THE HYDROLOGY AND RIPARIAN RESTORATION OF THE BILL WILLIAMS RIVER BASIN NEAR PARKER, ARIZONA

Persistent Link:
http://hdl.handle.net/10150/614210
Title:
THE HYDROLOGY AND RIPARIAN RESTORATION OF THE BILL WILLIAMS RIVER BASIN NEAR PARKER, ARIZONA
Author:
Harshman, Celina Anne; Maddock, Thomas III
Affiliation:
Department of Hydrology & Water Resources, The University of Arizona
Publisher:
Department of Hydrology and Water Resources, University of Arizona (Tucson, AZ)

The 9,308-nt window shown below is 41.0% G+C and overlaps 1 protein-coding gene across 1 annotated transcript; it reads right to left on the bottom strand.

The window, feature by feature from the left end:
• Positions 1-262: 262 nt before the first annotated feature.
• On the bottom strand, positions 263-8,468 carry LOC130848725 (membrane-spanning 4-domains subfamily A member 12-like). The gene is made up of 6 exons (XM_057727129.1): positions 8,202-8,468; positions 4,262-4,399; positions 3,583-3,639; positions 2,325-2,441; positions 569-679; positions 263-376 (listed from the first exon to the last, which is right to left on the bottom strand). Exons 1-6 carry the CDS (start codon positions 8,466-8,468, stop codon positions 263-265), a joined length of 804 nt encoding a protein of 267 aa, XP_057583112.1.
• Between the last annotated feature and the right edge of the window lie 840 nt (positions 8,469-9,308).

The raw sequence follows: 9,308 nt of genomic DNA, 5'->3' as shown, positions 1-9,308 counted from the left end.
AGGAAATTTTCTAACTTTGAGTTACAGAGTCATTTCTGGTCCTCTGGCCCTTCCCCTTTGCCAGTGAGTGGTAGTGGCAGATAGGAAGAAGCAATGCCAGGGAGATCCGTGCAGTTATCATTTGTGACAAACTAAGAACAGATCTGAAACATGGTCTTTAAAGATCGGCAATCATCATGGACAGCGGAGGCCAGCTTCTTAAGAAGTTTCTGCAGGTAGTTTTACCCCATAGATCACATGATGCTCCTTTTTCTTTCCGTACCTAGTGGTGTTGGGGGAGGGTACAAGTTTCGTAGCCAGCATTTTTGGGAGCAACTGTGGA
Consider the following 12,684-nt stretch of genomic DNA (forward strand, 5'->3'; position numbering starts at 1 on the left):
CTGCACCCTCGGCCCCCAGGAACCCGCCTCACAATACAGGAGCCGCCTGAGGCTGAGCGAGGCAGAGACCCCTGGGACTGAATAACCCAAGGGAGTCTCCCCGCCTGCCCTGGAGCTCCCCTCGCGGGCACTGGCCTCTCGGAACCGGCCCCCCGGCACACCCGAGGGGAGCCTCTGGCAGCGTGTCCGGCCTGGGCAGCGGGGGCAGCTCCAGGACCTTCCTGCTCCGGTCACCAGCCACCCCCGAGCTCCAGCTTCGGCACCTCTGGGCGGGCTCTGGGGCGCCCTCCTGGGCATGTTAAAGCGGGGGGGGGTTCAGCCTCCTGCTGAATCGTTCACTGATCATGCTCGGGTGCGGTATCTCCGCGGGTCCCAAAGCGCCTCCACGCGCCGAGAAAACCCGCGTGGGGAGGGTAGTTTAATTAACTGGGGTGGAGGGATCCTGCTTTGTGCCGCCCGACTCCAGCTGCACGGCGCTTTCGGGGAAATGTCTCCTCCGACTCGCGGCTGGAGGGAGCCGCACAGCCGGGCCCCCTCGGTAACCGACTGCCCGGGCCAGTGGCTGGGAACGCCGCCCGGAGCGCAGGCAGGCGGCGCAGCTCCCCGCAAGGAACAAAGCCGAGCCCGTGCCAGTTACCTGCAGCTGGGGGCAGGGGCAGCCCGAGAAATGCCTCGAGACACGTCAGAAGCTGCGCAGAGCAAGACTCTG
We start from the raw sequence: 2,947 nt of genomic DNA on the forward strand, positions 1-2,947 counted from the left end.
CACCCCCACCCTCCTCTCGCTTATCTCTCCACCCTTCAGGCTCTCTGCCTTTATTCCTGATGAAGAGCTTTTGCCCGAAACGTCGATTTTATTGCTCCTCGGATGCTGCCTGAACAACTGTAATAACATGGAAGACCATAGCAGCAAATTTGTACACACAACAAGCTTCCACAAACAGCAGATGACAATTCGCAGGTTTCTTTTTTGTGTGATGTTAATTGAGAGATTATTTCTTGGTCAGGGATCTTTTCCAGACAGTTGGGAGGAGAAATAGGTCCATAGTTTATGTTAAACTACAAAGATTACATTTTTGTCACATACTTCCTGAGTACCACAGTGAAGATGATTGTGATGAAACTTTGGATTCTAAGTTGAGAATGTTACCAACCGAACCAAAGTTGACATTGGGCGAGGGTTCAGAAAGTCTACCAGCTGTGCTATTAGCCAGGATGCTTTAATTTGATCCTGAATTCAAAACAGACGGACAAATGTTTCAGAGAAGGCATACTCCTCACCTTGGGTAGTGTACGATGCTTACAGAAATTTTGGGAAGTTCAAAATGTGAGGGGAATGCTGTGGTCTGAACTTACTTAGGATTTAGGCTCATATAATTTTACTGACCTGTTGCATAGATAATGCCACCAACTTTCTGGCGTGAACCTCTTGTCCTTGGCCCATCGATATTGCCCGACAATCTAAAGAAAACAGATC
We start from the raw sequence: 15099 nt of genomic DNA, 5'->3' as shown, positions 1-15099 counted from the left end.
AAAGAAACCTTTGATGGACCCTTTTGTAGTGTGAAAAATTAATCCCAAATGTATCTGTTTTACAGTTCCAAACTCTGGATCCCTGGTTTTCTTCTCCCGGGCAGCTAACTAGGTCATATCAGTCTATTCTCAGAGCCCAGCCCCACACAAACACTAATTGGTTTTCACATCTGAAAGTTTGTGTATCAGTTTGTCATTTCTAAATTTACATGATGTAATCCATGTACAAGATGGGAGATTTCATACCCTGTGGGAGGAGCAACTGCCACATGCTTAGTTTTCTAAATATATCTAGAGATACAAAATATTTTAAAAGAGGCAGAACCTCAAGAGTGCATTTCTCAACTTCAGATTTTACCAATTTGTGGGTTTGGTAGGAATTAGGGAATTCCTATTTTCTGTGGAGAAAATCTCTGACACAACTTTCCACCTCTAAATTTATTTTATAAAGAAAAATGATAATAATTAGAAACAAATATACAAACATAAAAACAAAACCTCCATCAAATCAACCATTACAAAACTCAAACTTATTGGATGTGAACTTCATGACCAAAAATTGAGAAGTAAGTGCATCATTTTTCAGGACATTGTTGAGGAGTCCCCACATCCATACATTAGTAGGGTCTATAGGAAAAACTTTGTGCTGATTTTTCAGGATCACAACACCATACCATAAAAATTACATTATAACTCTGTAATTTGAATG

Issue Date:
1993
Rights:
Copyright © Arizona Board of Regents
Collection Information:
This title from the Hydrology & Water Resources Technical Reports collection is made available by the Department of Hydrology & Atmospheric Sciences and the University Libraries, University of Arizona. If you have questions about titles in this collection, please contact repository@u.library.arizona.edu.
Abstract: